One of my favourite things to do is to sit with a hot cup of tea and good book. I have actively been putting time aside to do this as I think it can sometimes be so easy to push what we enjoy doing to one side and instead do something that we feel we should do.

I have read a couple of books already this January and I have also picked up a few new ones that I can’t wait to sink my teeth into, hopefully over the next few weeks. Firstly, here are January’s Recent Reads;

My Sister Lives On the Mantelpiece

This was a book that was chosen as January’s read for the book club that I attend. We usually aim to read history based novels, however sometimes we just have to deal with whatever the library has available for us. I really enjoyed reading this heartfelt yet difficult story that was told from the point of view of a ten-year-old boy, reflecting on his family life after the death of his older sister five years previously. Although it seems like very heavy content, it was actually fairly light-hearted with a pinch of comedic value. 

I found it very interesting reading about loss from the point of view of a child who behaved in a way that he felt he should, yet he was constantly fighting for the love and approval from his parents and surviving older sister. I read this book in a matter of days as I found the story very gripping and hard to get out of my head – I constantly wanted to keep reading. 

The Ice Twins

This is another story of loss, however it has a thriller-like style as bits and pieces of information are drip-fed to the reader throughout the book. It is written from the point of view of a mother and father who lost one of their twin daughters at the age of six. The story is set fourteen months after the accident and the parents discover that their surviving daughter is having an identity crisis, in that she claims to her parents she is in fact Lydia, not Kirsty, the twin who actually died. 

It is a gripping story as both parents are dealing with this information differently and nothing is quite as it seems. It is one that keeps you guessing right until the last page, which is always a winning point for me.  

The Adventures of Huckleberry Finn

I want to read more classic novels alongside my fantasy and thriller type books, and I was given this beautiful cloth bound version of Huckleberry Finn for Christmas last year and I have finally got around to reading it. Although I must admit that I stopped reading when I got about half way through… This is a good story set in the early 1800s, about a boy trying to escape his drunk of a father and his adventures with a run-away slave.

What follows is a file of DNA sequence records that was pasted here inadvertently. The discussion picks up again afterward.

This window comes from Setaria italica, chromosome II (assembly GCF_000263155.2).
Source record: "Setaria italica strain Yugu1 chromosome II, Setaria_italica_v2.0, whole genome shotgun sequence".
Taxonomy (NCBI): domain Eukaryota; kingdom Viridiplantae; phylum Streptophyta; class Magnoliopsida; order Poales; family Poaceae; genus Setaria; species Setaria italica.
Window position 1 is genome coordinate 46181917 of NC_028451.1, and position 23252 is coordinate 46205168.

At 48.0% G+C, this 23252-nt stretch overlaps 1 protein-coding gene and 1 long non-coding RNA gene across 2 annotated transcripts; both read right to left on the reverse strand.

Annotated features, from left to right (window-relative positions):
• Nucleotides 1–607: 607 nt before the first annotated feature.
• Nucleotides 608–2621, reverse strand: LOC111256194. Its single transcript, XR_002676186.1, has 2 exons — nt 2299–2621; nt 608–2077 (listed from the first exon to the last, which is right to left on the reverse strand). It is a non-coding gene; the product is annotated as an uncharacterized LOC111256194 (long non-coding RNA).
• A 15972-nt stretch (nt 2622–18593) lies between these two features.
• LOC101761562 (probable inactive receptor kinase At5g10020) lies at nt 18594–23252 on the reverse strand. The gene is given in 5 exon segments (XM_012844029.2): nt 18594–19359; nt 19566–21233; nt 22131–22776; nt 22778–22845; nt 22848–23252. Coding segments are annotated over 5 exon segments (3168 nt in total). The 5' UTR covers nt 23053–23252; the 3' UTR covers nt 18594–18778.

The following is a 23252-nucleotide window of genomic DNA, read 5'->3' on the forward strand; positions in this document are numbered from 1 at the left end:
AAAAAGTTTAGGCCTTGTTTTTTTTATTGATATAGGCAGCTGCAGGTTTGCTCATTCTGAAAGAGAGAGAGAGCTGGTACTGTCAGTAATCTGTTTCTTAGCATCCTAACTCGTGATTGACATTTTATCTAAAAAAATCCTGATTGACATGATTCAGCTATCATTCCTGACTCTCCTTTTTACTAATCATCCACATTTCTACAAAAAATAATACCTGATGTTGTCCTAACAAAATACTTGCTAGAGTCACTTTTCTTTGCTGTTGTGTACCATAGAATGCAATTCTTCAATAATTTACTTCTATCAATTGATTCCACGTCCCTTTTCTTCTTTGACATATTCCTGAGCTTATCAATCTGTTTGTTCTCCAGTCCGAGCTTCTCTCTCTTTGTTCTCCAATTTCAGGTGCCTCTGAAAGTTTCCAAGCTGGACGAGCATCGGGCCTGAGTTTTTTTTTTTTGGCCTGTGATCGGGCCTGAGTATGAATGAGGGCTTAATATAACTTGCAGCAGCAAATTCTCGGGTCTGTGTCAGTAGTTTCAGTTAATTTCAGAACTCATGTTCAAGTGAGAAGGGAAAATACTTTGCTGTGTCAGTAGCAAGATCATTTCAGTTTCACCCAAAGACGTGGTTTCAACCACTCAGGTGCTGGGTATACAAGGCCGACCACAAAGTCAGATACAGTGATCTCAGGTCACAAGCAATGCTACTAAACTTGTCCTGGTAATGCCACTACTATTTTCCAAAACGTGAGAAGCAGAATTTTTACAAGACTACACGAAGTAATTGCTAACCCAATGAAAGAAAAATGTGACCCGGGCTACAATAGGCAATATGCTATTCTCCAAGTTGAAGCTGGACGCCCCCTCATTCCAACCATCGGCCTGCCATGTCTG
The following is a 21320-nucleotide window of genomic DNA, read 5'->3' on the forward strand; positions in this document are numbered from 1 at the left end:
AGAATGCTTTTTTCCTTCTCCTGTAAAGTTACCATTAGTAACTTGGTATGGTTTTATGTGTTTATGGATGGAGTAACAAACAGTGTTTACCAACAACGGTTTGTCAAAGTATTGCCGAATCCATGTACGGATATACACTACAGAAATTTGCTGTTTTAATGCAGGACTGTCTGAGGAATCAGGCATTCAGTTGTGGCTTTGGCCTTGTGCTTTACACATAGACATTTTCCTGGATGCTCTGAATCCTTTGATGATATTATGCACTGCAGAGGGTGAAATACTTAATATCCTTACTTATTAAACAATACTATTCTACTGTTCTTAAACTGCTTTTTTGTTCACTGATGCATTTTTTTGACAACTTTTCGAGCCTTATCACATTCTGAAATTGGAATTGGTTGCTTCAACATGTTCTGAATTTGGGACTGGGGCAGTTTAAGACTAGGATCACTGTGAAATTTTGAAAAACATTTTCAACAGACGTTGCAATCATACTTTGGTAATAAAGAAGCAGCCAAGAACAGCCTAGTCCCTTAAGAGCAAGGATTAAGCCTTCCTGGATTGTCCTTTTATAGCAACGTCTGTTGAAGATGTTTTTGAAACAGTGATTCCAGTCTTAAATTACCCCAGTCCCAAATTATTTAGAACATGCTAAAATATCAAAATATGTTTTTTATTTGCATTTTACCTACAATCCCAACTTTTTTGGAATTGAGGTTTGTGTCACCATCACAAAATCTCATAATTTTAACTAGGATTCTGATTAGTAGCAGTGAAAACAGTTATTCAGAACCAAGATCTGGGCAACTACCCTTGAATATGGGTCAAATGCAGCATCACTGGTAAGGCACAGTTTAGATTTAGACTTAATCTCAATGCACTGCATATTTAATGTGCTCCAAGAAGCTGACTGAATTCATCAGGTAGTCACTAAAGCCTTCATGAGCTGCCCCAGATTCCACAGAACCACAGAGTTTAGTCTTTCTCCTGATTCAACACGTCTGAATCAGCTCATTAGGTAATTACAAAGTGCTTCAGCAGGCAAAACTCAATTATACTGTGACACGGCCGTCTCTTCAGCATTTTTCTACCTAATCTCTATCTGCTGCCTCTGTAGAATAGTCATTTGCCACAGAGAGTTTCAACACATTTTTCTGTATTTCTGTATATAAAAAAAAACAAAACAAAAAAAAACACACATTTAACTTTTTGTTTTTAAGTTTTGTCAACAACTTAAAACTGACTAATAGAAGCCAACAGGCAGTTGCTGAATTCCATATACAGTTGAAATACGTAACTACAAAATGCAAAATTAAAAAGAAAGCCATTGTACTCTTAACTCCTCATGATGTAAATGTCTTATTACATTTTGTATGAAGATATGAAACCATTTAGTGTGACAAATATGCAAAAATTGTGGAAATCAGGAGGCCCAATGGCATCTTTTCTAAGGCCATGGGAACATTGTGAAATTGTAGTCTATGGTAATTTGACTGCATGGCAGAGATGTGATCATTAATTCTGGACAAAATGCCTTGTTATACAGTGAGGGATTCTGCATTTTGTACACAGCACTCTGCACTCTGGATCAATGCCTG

Although I have enjoyed the story, it is a very difficult book to read. As it is set in the southern states of America, Mark Twain has made it so that the book is written in the way that the uneducated, and the slaves of the south would speak. I found it quite tiresome to read a book that is written in this way as I found I was losing the plot of the story because I was concentrating so much on trying to work out what was being said. I do want to go back and pick up the book again, but just now a feel as though I need a bit of a break. 

New Reads

As well as some recent reads, I thought that I would share a few new books that I have purchased recently. Waterstones had an offer on the Miss Peregrine’s series and as I have already read the first in the three-part series, I thought I would treat myself to the second and third. I really enjoyed the first book and I am excited to find out what happens to the characters as it was left on a fairly large cliff hanger. 

Another book I picked up recently is Muse which is written by Jessie Burton, the writer of The Miniaturist which I read last summer. I really enjoyed Burton’s style of writing and the way she made the characters so easy to connect with as a reader. The Muse has had a bit of hype about it and so when I saw it on offer in Sainsbury’s last week, I decided to pick it up and add it to my ever growing list of books to read… 


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